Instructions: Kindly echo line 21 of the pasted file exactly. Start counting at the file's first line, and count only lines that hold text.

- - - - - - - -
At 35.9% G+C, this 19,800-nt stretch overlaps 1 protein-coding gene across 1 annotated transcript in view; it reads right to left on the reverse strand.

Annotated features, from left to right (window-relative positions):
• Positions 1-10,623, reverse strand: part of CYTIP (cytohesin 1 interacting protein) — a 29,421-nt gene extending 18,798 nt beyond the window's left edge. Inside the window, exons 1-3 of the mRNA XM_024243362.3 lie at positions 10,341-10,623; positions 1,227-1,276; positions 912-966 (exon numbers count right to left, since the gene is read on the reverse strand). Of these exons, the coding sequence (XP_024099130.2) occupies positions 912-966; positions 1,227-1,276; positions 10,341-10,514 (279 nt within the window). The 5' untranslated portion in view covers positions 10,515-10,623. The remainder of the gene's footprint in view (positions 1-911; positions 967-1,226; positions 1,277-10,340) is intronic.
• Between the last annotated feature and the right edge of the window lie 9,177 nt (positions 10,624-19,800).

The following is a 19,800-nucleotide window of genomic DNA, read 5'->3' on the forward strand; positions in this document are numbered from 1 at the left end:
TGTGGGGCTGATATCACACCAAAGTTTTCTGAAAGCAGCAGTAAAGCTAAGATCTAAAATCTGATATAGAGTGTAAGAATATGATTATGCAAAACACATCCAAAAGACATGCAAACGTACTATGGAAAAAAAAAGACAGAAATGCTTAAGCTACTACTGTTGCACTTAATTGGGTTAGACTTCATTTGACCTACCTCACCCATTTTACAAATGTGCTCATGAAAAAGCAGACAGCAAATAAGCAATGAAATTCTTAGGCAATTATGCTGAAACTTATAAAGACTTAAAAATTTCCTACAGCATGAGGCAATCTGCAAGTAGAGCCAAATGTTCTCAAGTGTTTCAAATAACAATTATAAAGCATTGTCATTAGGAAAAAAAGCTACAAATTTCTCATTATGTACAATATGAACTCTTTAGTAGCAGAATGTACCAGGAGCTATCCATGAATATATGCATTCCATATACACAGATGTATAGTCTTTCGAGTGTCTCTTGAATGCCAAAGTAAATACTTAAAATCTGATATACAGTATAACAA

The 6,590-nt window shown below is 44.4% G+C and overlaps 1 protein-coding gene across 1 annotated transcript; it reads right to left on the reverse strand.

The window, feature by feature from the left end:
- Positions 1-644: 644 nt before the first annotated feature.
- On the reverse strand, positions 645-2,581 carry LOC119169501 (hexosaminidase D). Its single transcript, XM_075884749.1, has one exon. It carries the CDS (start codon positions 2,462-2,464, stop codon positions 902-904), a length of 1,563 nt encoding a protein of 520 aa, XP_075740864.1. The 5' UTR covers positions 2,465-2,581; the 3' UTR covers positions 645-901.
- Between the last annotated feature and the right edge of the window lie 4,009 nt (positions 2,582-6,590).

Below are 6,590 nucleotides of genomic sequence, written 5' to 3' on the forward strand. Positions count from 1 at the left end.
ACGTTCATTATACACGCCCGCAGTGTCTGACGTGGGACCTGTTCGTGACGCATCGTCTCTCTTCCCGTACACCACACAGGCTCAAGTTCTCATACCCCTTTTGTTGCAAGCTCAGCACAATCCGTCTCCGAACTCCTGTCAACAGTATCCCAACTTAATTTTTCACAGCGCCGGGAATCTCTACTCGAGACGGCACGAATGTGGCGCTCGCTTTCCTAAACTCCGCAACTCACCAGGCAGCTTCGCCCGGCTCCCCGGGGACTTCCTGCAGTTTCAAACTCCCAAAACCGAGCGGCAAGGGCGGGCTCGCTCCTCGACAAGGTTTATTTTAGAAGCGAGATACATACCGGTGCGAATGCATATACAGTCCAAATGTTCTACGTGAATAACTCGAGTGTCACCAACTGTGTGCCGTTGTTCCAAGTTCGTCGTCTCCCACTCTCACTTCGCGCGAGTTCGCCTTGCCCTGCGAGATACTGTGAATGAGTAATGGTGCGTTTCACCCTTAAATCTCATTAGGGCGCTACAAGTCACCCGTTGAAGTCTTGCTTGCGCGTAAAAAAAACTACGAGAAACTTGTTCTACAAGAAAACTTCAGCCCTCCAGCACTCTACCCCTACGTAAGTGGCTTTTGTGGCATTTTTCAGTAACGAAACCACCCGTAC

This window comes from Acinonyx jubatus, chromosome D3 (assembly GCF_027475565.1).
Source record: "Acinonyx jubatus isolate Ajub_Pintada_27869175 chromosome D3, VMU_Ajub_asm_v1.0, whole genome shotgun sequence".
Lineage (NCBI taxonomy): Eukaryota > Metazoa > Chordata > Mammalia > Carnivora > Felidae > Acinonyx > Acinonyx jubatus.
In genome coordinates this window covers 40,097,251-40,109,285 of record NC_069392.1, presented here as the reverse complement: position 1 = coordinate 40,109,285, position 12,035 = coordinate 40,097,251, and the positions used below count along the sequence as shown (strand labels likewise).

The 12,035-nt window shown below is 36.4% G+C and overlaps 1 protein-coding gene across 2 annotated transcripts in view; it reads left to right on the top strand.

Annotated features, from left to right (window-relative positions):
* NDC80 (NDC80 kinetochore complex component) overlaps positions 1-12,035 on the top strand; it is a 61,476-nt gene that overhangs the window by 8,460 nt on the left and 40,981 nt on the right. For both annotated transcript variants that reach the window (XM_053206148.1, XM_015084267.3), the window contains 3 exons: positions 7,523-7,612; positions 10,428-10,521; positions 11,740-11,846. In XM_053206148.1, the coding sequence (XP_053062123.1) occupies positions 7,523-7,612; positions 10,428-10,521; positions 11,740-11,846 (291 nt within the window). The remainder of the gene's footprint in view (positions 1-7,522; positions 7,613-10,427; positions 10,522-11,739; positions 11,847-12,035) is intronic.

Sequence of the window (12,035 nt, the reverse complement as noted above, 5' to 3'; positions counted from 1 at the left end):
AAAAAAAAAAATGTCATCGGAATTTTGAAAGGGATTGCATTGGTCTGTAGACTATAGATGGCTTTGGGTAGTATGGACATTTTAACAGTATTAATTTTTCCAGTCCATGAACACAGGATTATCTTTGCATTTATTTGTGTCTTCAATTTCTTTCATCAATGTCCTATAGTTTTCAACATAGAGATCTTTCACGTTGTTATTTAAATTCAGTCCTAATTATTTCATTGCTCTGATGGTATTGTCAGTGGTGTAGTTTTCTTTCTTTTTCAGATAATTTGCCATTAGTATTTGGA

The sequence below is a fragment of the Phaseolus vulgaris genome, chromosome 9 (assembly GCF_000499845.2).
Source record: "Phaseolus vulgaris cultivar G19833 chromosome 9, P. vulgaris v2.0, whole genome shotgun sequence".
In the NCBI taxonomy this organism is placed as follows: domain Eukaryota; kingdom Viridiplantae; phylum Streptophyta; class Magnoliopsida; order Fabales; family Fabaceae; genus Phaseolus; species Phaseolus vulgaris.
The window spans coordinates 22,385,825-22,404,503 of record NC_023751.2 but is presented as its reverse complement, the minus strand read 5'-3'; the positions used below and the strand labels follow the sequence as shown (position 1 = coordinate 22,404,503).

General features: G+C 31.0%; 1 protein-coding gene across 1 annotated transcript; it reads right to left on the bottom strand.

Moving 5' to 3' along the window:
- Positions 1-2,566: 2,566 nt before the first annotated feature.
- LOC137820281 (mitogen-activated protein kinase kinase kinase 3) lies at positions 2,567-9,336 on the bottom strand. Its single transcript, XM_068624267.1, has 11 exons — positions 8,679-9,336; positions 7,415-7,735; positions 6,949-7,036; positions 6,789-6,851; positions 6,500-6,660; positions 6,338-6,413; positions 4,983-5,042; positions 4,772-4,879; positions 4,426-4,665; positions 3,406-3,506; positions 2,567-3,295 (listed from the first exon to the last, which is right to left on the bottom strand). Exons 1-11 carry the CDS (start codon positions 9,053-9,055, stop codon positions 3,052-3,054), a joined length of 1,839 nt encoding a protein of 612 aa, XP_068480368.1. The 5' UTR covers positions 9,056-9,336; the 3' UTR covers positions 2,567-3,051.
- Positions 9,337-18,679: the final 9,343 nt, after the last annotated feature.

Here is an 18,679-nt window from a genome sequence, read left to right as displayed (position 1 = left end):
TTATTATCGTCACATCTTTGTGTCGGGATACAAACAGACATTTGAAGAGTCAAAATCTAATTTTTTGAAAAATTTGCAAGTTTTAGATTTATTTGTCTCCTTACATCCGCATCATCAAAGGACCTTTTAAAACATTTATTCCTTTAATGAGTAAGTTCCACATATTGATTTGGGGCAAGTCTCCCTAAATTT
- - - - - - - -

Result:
Sequence of the window (12,035 nt, the reverse complement as noted above, 5' to 3'; positions counted from 1 at the left end):